Roma Agrawal grew up in India and the US and it was her childhood in New York that was to bring with it a fascination for buildings. With an MSc in Structural Engineering under her belt, the 39-year-old UK-based engineer is now best known for her work on The Shard – the tallest building not only in the UK but also Western Europe at 95 storeys high.
As well as delivering hundreds of talks in schools, universities and organisations, she also hosts her own podcast and has published books for adults and children telling fascinating stories of how some of the world’s most famous buildings were built.
“I've always loved science and design and found engineering to be a great combination between the two,” said Agrawal, the author of ‘How Was That Built? The Stories Behind Awesome Structures’.
More recently, the talented engineer was awarded an honorary degree of Doctor of Science by the university in recognition of her "outstanding career" as a leading female structural engineer, as well as for her work in striving to promote engineering, scientific and technical careers to young people and under-represented groups.
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Agrawal said: “It’s a real honour and joy to receive this award from Northumbria University, a place that I hold close to my heart.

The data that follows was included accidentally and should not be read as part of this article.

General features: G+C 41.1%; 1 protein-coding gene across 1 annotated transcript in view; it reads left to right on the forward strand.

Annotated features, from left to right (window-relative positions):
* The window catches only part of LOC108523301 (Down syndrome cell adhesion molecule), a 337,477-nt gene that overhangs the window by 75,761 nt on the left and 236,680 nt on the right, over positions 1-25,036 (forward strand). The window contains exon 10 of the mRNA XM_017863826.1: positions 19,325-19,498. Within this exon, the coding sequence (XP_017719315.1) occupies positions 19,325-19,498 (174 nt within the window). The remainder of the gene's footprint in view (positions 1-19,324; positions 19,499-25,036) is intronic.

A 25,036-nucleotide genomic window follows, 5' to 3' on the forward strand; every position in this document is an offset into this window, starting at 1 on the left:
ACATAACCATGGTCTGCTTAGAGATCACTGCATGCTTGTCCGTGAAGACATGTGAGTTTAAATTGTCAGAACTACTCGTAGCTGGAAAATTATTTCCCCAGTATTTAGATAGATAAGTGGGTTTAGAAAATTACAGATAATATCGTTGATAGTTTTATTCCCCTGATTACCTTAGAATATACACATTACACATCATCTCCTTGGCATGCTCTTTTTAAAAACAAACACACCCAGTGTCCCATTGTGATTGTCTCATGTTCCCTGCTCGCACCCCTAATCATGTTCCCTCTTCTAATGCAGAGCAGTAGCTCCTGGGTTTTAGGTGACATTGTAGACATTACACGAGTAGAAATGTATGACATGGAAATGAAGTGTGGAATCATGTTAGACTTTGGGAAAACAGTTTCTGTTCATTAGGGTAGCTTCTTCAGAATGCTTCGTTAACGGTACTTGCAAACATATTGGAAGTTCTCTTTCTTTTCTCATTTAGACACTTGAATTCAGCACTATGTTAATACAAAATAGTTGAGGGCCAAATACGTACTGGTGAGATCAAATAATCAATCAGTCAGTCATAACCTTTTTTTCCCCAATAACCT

“I often refer to the footbridge, which was my first ever engineering project, as my baby, so it means a lot to me to come back here and receive this generous recognition.”
She was referring to her very first job after graduating from university – designing and building a distinctive footbridge that crosses Newcastle Central Motorway. The bridge was installed in 2007, linking Northumbria University’s east and west city campuses and providing a safe pedestrian and cycle route into the centre of Newcastle.
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Agrawal received her honorary degree during the university’s winter graduation ceremonies, which were held on Northumbria’s Newcastle City Campus. The university said honorary degrees are awarded each year to inspiring people who merit special recognition for their achievements, their links to the university and for inspirational qualities.
Agrawal is a role model as a Fellow of the UK’s Institution of Civil Engineers, the Institution of Structural Engineers and the Royal Institute of Chartered Surveyors and was awarded an MBE by the late Queen Elizabeth II in 2018 for services to engineering. She has several honours and awards under her belt, including a Women in Construction Award, Lewis Kent Medal from the Institution of Structural Engineers, the Rooke Award for public promotion of engineering from the Royal Academy of Engineering, among others.